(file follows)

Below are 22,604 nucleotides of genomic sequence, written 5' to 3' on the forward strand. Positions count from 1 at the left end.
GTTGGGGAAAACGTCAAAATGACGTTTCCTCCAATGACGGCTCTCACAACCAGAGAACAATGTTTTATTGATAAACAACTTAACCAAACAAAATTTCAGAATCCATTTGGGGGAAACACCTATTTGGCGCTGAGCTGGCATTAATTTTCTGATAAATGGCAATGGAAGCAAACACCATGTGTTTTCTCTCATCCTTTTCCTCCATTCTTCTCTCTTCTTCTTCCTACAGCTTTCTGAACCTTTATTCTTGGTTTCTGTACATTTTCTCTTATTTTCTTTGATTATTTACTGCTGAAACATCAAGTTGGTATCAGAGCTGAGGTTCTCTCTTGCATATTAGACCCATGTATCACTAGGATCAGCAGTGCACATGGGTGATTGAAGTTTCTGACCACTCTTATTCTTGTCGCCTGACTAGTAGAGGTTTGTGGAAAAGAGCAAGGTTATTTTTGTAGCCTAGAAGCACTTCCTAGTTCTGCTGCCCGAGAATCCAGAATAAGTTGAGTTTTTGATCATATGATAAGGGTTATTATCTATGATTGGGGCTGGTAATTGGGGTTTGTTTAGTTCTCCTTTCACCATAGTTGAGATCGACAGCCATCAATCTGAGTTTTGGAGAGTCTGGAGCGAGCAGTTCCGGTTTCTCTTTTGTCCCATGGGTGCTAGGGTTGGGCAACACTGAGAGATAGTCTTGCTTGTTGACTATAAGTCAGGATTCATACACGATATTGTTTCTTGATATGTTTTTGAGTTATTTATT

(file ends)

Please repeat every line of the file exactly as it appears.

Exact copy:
Below are 22,604 nucleotides of genomic sequence, written 5' to 3' on the forward strand. Positions count from 1 at the left end.
GTTGGGGAAAACGTCAAAATGACGTTTCCTCCAATGACGGCTCTCACAACCAGAGAACAATGTTTTATTGATAAACAACTTAACCAAACAAAATTTCAGAATCCATTTGGGGGAAACACCTATTTGGCGCTGAGCTGGCATTAATTTTCTGATAAATGGCAATGGAAGCAAACACCATGTGTTTTCTCTCATCCTTTTCCTCCATTCTTCTCTCTTCTTCTTCCTACAGCTTTCTGAACCTTTATTCTTGGTTTCTGTACATTTTCTCTTATTTTCTTTGATTATTTACTGCTGAAACATCAAGTTGGTATCAGAGCTGAGGTTCTCTCTTGCATATTAGACCCATGTATCACTAGGATCAGCAGTGCACATGGGTGATTGAAGTTTCTGACCACTCTTATTCTTGTCGCCTGACTAGTAGAGGTTTGTGGAAAAGAGCAAGGTTATTTTTGTAGCCTAGAAGCACTTCCTAGTTCTGCTGCCCGAGAATCCAGAATAAGTTGAGTTTTTGATCATATGATAAGGGTTATTATCTATGATTGGGGCTGGTAATTGGGGTTTGTTTAGTTCTCCTTTCACCATAGTTGAGATCGACAGCCATCAATCTGAGTTTTGGAGAGTCTGGAGCGAGCAGTTCCGGTTTCTCTTTTGTCCCATGGGTGCTAGGGTTGGGCAACACTGAGAGATAGTCTTGCTTGTTGACTATAAGTCAGGATTCATACACGATATTGTTTCTTGATATGTTTTTGAGTTATTTATT